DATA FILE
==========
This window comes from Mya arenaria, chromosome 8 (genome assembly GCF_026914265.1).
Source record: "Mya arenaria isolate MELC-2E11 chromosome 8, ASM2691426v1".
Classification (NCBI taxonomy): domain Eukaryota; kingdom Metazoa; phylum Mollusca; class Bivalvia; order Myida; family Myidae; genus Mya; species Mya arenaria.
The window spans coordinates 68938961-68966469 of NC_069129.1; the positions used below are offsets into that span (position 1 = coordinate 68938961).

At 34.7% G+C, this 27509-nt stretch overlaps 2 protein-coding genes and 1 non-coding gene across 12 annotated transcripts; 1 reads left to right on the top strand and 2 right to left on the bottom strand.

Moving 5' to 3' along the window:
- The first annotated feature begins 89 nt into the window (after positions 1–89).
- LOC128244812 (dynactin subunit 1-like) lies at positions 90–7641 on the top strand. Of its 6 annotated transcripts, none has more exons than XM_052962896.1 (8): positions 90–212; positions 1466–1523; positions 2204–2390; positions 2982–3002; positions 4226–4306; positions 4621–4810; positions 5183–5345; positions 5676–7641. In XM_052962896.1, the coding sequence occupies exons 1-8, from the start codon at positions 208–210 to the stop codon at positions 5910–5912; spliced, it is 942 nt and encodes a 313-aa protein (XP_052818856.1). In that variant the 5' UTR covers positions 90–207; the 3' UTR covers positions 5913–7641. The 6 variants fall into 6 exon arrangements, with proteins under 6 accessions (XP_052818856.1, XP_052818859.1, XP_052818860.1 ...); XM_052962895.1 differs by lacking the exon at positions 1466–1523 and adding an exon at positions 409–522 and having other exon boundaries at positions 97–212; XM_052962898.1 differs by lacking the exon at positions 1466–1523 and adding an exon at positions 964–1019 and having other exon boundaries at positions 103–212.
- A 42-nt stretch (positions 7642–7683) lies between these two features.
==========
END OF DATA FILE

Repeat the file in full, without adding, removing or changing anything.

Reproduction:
This window comes from Mya arenaria, chromosome 8 (genome assembly GCF_026914265.1).
Source record: "Mya arenaria isolate MELC-2E11 chromosome 8, ASM2691426v1".
Classification (NCBI taxonomy): domain Eukaryota; kingdom Metazoa; phylum Mollusca; class Bivalvia; order Myida; family Myidae; genus Mya; species Mya arenaria.
The window spans coordinates 68938961-68966469 of NC_069129.1; the positions used below are offsets into that span (position 1 = coordinate 68938961).

At 34.7% G+C, this 27509-nt stretch overlaps 2 protein-coding genes and 1 non-coding gene across 12 annotated transcripts; 1 reads left to right on the top strand and 2 right to left on the bottom strand.

Moving 5' to 3' along the window:
- The first annotated feature begins 89 nt into the window (after positions 1–89).
- LOC128244812 (dynactin subunit 1-like) lies at positions 90–7641 on the top strand. Of its 6 annotated transcripts, none has more exons than XM_052962896.1 (8): positions 90–212; positions 1466–1523; positions 2204–2390; positions 2982–3002; positions 4226–4306; positions 4621–4810; positions 5183–5345; positions 5676–7641. In XM_052962896.1, the coding sequence occupies exons 1-8, from the start codon at positions 208–210 to the stop codon at positions 5910–5912; spliced, it is 942 nt and encodes a 313-aa protein (XP_052818856.1). In that variant the 5' UTR covers positions 90–207; the 3' UTR covers positions 5913–7641. The 6 variants fall into 6 exon arrangements, with proteins under 6 accessions (XP_052818856.1, XP_052818859.1, XP_052818860.1 ...); XM_052962895.1 differs by lacking the exon at positions 1466–1523 and adding an exon at positions 409–522 and having other exon boundaries at positions 97–212; XM_052962898.1 differs by lacking the exon at positions 1466–1523 and adding an exon at positions 964–1019 and having other exon boundaries at positions 103–212.
- A 42-nt stretch (positions 7642–7683) lies between these two features.